NatWest Group customers made the UK’s first-ever Variable Recurring Payments (VRP) for ‘non-sweeping’ use cases
NatWest Group is the first UK bank to go beyond the requirement for banks to provide VRP for sweeping – the automatic transfer of money between two accounts belonging to the same person.
The bank is going further by offering VRP as a new and convenient payment option for businesses and consumers – complementing existing payment options such as Direct Debits and online card payments.
The first non-sweeping VRP payments were made by NatWest customers to Charity Right and Pink Chilli. Charity Right is an international charity that provides nutritious daily school meals to help children break free from the devastating effects of hunger. Pink Chilli is a lettings software provider that has a single platform designed to bring the property industry into the digital age.
NatWest Group’s VRP offering enables payment providers to give businesses a new option for managing customer payments for a range of services, including utility bills, subscriptions and charitable donations.
VRP lets businesses collect customer payments via the Faster Payments service, meaning payments can be received in near-real time.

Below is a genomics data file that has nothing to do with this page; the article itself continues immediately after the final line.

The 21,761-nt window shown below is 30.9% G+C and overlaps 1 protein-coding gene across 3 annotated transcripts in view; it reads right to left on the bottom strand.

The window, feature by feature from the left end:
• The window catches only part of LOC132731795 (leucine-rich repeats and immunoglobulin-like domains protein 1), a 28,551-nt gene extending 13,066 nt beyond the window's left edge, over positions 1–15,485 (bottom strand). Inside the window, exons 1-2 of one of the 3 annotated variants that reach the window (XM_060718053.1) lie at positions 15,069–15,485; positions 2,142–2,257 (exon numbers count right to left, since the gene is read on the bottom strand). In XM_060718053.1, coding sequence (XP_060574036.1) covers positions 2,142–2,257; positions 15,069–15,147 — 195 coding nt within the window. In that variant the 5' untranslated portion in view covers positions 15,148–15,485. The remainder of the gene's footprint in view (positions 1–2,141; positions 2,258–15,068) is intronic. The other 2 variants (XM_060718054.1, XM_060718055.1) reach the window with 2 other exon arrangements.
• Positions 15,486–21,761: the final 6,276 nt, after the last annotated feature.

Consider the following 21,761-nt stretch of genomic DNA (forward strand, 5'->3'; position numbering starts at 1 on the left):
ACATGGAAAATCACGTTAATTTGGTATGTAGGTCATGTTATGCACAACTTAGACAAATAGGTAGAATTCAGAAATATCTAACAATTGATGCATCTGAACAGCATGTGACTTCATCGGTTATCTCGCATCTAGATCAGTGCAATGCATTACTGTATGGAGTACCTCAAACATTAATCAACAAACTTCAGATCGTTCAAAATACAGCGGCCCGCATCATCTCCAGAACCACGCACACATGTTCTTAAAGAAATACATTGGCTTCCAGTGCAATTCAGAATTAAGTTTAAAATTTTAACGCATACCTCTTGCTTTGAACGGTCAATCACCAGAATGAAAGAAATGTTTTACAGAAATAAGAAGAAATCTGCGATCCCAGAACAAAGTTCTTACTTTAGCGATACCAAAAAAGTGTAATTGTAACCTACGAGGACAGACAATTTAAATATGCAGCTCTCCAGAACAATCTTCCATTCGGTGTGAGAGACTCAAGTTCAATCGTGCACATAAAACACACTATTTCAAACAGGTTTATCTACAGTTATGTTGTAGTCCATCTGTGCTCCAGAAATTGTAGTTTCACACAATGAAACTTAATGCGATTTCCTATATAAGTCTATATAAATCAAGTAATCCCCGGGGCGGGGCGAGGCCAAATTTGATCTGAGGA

As VRPs are set up digitally, there’s no paperwork to complete either – saving time, plus reducing the risk of fraud and manual error.
Customers can also benefit from more control over their finances as they can set maximum payment amounts and make instant payment cancellations through VRP.
The first non-sweeping VRP payments were supported by Charity Right’s integration with GoCardless and by Pink Chilli’s integration with TrueLayer.
GoCardless and TrueLayer are amongst the first payment providers with whom NatWest Group has signed agreements to offer VRP as a new payment option.
NatWest Group previously announced that it also plans to pilot VRP through Payit™ – its open banking payments proposition – by offering VRP as a payment option for NatWest Rapid Cash customers in H1 2022.
We’ve reported that three-quarters of British business owners dip into their own pockets as cost-of-living crisis bites.